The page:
Page Updated: 06/28/2018
A lack of data on the health and aging needs of LGBTQ people in local communities has hindered Dayton organizations striving to better serve them. And though national data can be used to generalize what their needs may be, there’s no substitute for information collected locally.
To help solve this data gap, students at the Wright State University Boonshoft School of Medicine are working with Public Health Dayton & Montgomery County along with an alliance of community organizations to lead the LGBTQ Aging with Pride Survey. The survey includes questions on background demographics, health care, social support, and personal relationships and behaviors, as well as a needs assessment. It’s tailored to individuals age 50 or older, but all those 21 years or older and identifying as a member of the local LGBTQ community can participate.
It is the first large-scale effort with a rigorous, academic approach to gather data on the population living in Montgomery County and others nearby. The survey is completely anonymous and will be available for approximately four months. Results will help inform and improve the work of health care providers and service organizations with LGBTQ patients and clients, and also will guide ongoing work for the Public Health LGBTQ Health Alliance, a coalition of about 60 LGBTQ and allied people, organizations and community partners. Results will be made available through Public Health and other community partners.
Hepatitis A Statewide Community Outbreak
The Ohio Department of Health (ODH) and affected local health departments are investigating an increased number of hepatitis A cases in Ohio. ODH has declared a statewide community outbreak of hepatitis A after observing an increase in cases linked to certain risk factors since the beginning of 2018. Outbreaks of hepatitis A are occurring in several states across the U.S., including neighboring states of Indiana, Kentucky, Michigan and West Virginia.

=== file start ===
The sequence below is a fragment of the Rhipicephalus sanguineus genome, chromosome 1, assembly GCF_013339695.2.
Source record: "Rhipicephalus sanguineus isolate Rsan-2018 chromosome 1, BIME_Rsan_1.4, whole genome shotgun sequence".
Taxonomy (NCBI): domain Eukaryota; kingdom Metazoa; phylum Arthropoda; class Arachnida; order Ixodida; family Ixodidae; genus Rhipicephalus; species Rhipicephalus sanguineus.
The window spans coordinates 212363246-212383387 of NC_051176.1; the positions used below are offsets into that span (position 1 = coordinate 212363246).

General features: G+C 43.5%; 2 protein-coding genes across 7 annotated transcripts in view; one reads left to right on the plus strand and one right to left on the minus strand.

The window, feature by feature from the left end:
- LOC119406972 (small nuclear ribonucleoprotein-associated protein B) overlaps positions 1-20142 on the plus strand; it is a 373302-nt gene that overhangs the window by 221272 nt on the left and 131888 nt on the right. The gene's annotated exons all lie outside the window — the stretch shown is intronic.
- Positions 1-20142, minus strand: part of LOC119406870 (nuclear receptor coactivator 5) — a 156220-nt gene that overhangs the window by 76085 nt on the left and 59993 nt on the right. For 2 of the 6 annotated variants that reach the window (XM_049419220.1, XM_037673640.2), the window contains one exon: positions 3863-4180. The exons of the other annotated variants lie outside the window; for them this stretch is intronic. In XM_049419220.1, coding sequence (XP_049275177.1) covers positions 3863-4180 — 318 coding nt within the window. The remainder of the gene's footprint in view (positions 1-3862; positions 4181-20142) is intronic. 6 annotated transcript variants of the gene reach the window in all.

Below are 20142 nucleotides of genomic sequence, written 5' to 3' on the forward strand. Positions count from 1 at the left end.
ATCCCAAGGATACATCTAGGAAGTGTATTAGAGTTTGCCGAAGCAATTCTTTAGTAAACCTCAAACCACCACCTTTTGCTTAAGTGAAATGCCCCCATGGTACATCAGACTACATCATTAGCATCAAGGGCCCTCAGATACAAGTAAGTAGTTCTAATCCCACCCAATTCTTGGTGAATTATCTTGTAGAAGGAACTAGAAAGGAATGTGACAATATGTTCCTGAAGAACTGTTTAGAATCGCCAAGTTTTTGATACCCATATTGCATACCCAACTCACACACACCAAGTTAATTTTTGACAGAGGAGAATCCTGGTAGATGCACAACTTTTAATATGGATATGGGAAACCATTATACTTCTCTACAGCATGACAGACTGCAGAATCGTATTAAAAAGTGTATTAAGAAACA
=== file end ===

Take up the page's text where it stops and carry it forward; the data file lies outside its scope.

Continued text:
Hepatitis A is a vaccine-preventable liver disease that usually spreads when a person ingests fecal matter - even in microscopic amounts - from contact with objects, food or drinks contaminated by the stool of an infected person. Hepatitis A can also be spread from close personal contact with an infected person, such as through sex.
People at increased risk for hepatitis A in this outbreak include:
- People with direct contact with individuals infected with the virus
- Men who have sex with men
- People who use street drugs whether they are injected or not
- People who are incarcerated
- People experiencing homelessness
- People who have traveled to other areas of the U.S. currently experiencing outbreaks
Symptoms of hepatitis A include fatigue, low appetite, stomach pain, nausea, clay-colored stools and jaundice. People with hepatitis A can experience mild illness lasting a few weeks to severe illness lasting several months.
People who believe that they are at high risk for hepatitis A infection should contact their healthcare provider or local health department for information about vaccination. People who know that they have been exposed to someone with hepatitis A should contact their healthcare provider or local health department to discuss post-exposure vaccination options. Individuals who experience symptoms of hepatitis A should contact their healthcare provider.
For more information, please call the Ohio Department of Health Bureau of Infectious Diseases at (614) 995-5599.